4. Natural gas: Natural gas used for cooking and heating may increase your exposed to radiation by up to 9 mrem per year

  5. Cellphones: Cellphones give off radio frequency waves with the average person acquiring 11 mrem of radiation per year. Fortunately, the radio frequency waves generated are at low enough levels and therefore, do not cause damage to cells or tissues

  6. Microwave ovens: Microwave ovens emit radio frequency electromagnetic energy. Some studies have indicated that microwave energy may leak from your oven while in use but will not have any negative health impacts if your microwave is properly maintained

  7. Soils: Radioactive particles in the soil are released in the form of gases which we either inhale or gets taken up in water and plants. Therefore, the average person acquires 35 mrem of radiation per year from soils. These radioactive particles are present in the soil due to cosmic radiation in the the Earth's crust or are absorbed from man-made releases such as nuclear power plant disasters

  8. Radon gas: Radon is the second leading cause of lung cancer in the United States. It is emitted from the radioactive decay of natural uranium in the ground. It can also be found in some construction materials. This radon becomes trapped in buildings and as such, the average person may acquire up to 200 mrem per year

  9. Cigarette smoke: Smokers are not only increasing their risk of lung cancer and heart disease everytime they take a puff, they are also increasing their exposure to radiation. It is estimated that the average smoker acquires 1,300 mrem of radiation per year from radioactive material found in the fertilizers used on the tobacco plants, as well as other natural sources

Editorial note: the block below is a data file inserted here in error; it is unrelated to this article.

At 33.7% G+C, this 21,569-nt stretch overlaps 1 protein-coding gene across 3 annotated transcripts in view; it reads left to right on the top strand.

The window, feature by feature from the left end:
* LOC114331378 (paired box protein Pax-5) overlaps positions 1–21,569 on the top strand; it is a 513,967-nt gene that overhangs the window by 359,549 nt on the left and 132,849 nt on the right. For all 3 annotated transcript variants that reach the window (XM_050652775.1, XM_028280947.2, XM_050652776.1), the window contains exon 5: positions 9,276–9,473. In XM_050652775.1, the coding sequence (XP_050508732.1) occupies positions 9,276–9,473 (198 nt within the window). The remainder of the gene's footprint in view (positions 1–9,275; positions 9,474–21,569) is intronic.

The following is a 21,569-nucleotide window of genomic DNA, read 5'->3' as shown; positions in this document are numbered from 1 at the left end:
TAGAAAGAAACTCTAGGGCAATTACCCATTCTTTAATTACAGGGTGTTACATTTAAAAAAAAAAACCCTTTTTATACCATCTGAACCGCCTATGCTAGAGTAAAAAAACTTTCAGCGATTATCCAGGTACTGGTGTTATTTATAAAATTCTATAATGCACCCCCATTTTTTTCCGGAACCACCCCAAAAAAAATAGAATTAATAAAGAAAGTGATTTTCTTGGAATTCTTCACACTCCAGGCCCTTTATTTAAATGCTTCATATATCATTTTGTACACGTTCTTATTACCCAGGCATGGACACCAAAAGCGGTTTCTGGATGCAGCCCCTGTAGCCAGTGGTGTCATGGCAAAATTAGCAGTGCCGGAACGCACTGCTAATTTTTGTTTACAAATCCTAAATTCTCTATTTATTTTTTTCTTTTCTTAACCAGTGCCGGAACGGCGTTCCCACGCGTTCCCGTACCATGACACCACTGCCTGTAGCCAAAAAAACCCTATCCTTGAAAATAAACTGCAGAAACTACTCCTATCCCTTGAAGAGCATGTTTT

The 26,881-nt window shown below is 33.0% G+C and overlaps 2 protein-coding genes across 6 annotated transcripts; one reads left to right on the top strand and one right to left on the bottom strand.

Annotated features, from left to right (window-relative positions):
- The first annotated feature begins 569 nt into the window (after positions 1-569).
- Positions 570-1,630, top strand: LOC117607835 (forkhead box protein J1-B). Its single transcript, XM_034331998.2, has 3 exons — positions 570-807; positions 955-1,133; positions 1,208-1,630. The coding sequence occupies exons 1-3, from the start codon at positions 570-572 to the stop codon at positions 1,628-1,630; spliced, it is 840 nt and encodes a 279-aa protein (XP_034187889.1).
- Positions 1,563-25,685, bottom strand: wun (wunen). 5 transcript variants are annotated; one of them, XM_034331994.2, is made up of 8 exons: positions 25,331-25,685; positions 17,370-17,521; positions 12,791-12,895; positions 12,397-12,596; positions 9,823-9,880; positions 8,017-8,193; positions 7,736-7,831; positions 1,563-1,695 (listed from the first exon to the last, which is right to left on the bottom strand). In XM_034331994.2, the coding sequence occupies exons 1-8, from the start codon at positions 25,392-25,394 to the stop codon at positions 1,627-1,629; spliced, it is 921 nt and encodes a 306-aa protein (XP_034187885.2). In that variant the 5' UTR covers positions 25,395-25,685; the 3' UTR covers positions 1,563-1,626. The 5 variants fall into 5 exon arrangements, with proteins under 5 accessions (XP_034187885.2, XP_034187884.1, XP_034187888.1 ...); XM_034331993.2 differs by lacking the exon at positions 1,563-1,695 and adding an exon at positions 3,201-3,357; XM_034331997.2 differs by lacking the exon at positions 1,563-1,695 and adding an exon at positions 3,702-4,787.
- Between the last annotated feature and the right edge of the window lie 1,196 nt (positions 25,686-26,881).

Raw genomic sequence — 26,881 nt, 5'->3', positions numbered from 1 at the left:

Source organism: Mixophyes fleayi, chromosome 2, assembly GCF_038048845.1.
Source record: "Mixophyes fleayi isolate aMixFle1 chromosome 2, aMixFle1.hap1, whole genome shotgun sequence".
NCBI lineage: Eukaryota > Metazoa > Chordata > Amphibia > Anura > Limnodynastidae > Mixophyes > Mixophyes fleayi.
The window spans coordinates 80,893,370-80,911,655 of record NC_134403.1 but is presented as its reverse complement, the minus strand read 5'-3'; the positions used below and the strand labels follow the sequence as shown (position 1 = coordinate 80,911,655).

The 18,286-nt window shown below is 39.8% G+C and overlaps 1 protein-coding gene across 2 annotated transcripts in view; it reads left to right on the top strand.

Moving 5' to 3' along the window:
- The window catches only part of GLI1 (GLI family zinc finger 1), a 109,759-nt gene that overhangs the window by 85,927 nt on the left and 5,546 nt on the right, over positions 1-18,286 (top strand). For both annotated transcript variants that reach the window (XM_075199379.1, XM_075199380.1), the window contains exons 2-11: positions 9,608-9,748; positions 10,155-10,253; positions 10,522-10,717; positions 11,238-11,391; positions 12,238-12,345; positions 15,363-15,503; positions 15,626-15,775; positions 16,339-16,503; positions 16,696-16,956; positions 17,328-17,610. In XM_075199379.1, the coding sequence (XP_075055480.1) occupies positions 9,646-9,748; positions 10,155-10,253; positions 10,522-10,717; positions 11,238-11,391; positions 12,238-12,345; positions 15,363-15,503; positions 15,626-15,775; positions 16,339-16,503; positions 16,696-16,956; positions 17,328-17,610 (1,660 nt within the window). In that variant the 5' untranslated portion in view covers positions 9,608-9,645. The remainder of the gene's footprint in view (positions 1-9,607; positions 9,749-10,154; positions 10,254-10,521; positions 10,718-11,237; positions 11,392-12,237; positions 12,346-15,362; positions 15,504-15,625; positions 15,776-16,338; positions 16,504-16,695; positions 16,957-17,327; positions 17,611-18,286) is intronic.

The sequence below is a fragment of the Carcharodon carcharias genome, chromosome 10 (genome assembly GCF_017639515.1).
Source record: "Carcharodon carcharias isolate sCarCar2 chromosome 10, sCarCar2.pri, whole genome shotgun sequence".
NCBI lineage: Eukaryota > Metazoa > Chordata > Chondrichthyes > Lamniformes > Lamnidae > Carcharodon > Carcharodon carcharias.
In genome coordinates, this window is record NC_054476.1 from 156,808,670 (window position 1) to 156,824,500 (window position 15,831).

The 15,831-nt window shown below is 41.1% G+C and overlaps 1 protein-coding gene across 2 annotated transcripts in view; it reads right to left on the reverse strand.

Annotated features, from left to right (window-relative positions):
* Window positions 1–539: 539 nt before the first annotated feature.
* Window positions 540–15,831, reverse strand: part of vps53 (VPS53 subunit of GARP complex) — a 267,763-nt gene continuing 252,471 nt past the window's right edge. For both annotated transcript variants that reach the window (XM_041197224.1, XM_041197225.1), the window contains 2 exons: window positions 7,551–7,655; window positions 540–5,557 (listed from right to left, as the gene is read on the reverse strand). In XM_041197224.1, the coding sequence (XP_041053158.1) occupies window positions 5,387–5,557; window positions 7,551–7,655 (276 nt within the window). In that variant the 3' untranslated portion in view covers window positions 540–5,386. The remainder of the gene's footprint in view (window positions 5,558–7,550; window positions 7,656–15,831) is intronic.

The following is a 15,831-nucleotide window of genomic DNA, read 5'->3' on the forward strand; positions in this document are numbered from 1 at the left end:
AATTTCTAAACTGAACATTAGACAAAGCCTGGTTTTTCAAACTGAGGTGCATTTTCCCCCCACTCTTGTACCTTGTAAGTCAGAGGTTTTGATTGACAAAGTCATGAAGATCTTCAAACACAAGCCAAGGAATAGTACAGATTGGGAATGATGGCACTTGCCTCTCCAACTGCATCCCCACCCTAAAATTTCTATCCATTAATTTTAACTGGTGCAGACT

General Safety Tips to Avoid or Reduce Radiation Exposure

  • Consider switching to flat screen television sets and computer monitors. These do not contain cathode ray tubes and therefore, would not produce x-ray radiation

  • Opt for bottled water over tap water. While both may contain radiation, the levels of radiation in bottled water would be far less

  • Although radiation levels from cellphones are extremely low, to reduce radio frequency waves near your body you can: (a) get a hands-free headset which connects directly to your phone or (b) use speaker-phone more often

  • Keep your exposure to microwave energy at a minimum by keeping your microwave oven in good working condition

  • You cannot see or smell radon but it is not difficult to determine if you have a radon problem in your home or workplace. All you need to do is test for radon using any low-cost do-it-yourself radon testing kit found at any hardware store

  • Consider changing your smoking habits

The Importance of Radiation Safety

Radiation is invisible and odourless. Thus, it is easy to become complacent about the dangers of radiation. As a result, we expose ourselves and those around us to higher levels of radiation than necessary. Therefore, following best radiation practices is beneficial to both you and your loved ones.